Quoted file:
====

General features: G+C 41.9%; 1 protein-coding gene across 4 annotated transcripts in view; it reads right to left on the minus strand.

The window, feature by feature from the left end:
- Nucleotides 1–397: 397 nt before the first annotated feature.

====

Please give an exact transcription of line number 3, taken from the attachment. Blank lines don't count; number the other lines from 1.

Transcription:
- Nucleotides 1–397: 397 nt before the first annotated feature.